Netflix & Hulu make it almost pointless to buy DVDs

The gaming industry has been trying to actively kill off physical copies and the used game market, because they see no money from people selling their physical property. They're slowly phasing out physical copies of games in favor of digital sales- which you can't buy or sell used.

Same for music- why buy a CD when you can buy the MP3s online?

More and more people are also pirating shit, because they are either too poor to buy copies, don't wish to support these big corporations, or because they are cheap. This is why companies are spending billions suing downloaders and trying to get laws like TPP passed.

I haven't bought a video game in 8 years, save for a modded Wii which I play all pirated games on. Only music I have bought were some used thrift store CDs, rest downloaded free. Movies/TV are either Netflix/Hulu, Youtube/Dailymotion or torrents.

I don't think so. A while ago I decided to try and eat at more independently owned non fast food places for my lunch breaks at work and almost all of the places I went in only had a couple people in compared to the big fast food places which are pretty full.

how about skill up and not be a damn trolly boy forever


Mcdonalds is bringing in automated order terminals and it's a matter of time until the rest follow suit.

Bit random but here's an archive of old in-store cassette tapes from K-Mart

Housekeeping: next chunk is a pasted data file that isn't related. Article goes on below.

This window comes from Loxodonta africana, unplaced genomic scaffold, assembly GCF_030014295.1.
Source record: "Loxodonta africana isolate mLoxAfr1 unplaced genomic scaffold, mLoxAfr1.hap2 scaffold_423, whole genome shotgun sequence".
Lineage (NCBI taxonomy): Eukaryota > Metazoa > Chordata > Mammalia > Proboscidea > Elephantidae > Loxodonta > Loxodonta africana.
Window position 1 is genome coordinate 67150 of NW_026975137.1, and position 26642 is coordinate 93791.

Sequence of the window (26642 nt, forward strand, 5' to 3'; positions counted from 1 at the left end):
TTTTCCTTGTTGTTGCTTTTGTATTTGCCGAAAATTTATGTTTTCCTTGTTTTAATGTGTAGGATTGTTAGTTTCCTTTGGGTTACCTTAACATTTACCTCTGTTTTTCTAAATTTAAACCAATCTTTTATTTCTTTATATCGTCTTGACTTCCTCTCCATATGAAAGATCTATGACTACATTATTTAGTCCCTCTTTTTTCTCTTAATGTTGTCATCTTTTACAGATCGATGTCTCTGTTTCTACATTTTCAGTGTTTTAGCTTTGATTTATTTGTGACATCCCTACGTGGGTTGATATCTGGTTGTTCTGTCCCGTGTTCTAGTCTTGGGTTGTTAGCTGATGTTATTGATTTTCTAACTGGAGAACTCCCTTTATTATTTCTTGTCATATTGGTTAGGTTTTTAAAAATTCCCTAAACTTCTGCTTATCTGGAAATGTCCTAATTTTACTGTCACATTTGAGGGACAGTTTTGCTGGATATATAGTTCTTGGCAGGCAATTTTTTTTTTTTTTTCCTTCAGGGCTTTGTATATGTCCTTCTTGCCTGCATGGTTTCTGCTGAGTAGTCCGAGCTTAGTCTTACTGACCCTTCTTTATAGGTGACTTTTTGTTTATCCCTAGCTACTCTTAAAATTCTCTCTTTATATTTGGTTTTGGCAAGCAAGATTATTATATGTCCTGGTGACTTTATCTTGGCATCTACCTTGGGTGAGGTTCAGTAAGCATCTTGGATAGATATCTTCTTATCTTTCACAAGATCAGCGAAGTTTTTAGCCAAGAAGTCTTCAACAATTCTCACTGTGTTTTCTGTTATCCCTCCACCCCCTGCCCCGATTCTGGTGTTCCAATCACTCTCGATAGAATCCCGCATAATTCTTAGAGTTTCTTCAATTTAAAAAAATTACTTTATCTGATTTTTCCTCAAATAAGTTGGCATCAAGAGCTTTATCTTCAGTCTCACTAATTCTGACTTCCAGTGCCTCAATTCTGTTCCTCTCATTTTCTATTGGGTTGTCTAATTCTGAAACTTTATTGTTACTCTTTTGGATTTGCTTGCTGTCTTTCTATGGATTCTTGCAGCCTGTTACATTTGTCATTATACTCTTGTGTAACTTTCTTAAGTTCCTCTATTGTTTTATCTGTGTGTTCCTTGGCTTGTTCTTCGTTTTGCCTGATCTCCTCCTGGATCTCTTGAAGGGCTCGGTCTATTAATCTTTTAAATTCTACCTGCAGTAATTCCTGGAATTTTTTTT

It's rather nostalgic but in a creepy kinda way

Who do you think plans where capital goes in our capitalist economy? It is not industrialists but investors on Wall Street.

I think its a terminal decline that will solidify the power of online retail and delivery, making platform capitalism ever more relevant. But also opening up new avenues for advocation of planning and struggle. Organising delivery workers should be a focus and trying to highlight the need for cooperative socialised online retail.

In reality its no longer just "online retail" its all of the market placed in one private platform, centralising market information and trade into one private hand. Payment, debt, and logistics will be integrated, demand measurement is allready in place and advertisment to esure maximum consumption will follow. Scaling and usual advantages of having the largest userbase, subcription models further strengthening user retention will make these quasi monopolistic platforms unassailable.

For a brief time this will alll rest on an army of underpaid overworked delivery workers, but they will soon be replaced with a completely integrated and automated logistic system. Just in time/on demand production with more highly automatized factories moving back to the point of consumption will further strengthen the new system(its allready happening with high quality shoe prodution). Even food prodution wont be save in the coming decades, leading to further urbanisation and destruction of agrarian economies.

tl;dr Invest in Amazon and Alibaba.

There are many more jobs associated with retail than just "trolley boy" they are also the only low entry jobs avaible in many areas.

I wonder, how will the Co-ops movement handle this?

With that in mind it makes sense. If they succeed, and they may very well, then they'll make a point of censoring other forms of content as well created by individual users, thus killing two birds with one stone. Lolberts would chime in this is bad because it kills competition, but I would say this is the end logic of it. I haven't had cable in over ten years myself.